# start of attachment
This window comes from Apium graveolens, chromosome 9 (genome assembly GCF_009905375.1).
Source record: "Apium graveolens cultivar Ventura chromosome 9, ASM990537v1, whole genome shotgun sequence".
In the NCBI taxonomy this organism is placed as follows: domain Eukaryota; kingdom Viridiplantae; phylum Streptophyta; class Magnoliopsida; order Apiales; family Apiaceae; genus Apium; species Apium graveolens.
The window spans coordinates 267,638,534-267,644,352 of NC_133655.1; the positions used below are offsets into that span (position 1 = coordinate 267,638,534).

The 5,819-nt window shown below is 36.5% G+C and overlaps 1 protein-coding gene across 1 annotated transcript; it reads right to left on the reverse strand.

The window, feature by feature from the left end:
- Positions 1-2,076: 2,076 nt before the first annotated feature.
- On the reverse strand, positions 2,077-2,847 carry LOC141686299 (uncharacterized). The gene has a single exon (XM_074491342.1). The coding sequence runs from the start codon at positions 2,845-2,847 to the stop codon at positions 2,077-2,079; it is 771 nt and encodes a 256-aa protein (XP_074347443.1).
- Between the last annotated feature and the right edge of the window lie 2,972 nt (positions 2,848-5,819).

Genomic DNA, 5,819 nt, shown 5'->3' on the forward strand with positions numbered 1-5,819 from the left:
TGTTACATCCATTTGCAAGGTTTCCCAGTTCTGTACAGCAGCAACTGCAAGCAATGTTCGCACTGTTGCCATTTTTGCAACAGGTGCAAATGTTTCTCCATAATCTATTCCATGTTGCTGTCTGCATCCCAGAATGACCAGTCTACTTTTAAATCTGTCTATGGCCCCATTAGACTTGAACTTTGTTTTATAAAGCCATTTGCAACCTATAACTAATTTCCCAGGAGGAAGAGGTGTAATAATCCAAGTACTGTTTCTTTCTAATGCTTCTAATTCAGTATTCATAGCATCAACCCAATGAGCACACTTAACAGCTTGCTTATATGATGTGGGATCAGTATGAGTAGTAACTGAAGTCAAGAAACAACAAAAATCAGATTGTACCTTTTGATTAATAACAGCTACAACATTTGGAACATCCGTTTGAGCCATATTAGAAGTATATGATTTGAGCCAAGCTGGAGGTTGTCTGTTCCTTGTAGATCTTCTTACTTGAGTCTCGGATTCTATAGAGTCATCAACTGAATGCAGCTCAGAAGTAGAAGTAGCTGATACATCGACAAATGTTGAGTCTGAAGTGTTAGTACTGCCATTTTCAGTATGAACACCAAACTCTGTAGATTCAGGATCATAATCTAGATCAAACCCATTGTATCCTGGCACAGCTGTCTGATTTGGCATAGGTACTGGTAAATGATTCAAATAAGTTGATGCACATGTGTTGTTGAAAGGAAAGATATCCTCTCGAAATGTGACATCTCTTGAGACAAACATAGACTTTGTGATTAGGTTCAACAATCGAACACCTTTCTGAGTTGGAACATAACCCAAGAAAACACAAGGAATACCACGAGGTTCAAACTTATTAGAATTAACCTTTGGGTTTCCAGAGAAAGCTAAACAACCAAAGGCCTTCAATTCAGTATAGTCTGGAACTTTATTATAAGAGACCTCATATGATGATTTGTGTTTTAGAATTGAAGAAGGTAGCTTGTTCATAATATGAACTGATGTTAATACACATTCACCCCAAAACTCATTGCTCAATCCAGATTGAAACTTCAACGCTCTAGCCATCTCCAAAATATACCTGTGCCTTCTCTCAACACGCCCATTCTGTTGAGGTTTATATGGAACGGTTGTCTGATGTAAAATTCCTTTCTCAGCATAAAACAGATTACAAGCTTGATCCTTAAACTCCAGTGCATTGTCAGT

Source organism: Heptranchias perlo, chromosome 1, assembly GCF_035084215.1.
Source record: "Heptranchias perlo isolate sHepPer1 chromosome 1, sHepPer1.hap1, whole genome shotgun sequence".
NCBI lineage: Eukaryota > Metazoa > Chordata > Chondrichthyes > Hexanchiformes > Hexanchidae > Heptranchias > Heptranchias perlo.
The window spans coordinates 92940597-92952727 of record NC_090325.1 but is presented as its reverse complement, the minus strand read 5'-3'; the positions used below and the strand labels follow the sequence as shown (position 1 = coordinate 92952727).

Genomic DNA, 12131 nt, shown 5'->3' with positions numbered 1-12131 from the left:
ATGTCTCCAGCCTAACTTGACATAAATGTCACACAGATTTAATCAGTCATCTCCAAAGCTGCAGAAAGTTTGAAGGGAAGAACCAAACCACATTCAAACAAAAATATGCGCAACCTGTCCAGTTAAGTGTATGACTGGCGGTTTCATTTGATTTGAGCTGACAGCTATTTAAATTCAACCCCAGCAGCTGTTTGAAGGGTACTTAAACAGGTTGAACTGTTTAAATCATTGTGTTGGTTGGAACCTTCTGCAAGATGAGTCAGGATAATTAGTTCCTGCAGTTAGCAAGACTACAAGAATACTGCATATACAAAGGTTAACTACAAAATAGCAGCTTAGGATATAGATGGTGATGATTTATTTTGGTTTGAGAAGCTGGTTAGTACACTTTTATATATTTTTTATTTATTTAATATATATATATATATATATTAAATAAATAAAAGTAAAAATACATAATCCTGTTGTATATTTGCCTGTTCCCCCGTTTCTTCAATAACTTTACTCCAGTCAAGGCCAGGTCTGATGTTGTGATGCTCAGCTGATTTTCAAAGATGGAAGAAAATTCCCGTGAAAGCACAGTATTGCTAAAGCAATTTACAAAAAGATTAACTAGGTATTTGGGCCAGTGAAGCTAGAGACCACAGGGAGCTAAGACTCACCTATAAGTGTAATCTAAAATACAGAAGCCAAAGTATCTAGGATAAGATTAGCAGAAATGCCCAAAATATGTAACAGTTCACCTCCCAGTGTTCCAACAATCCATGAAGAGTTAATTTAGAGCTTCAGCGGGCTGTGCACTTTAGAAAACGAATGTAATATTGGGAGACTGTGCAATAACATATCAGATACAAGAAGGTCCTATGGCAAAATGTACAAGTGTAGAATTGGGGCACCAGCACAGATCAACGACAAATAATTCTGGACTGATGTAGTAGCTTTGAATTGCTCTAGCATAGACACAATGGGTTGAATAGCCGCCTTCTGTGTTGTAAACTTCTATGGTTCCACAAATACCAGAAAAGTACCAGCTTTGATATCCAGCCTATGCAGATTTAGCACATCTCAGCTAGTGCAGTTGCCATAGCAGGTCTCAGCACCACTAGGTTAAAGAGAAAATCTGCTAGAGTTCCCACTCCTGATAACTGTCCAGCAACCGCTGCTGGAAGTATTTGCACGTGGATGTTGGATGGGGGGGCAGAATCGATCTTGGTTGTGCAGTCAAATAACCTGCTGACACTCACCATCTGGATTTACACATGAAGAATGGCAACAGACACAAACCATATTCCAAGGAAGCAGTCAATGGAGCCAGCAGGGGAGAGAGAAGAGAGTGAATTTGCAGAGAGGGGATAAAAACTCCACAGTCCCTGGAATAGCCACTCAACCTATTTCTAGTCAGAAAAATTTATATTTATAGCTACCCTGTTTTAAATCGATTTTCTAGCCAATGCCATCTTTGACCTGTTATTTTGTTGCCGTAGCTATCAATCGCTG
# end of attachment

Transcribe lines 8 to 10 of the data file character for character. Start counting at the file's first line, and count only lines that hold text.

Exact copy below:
- On the reverse strand, positions 2,077-2,847 carry LOC141686299 (uncharacterized). The gene has a single exon (XM_074491342.1). The coding sequence runs from the start codon at positions 2,845-2,847 to the stop codon at positions 2,077-2,079; it is 771 nt and encodes a 256-aa protein (XP_074347443.1).
- Between the last annotated feature and the right edge of the window lie 2,972 nt (positions 2,848-5,819).

Genomic DNA, 5,819 nt, shown 5'->3' on the forward strand with positions numbered 1-5,819 from the left: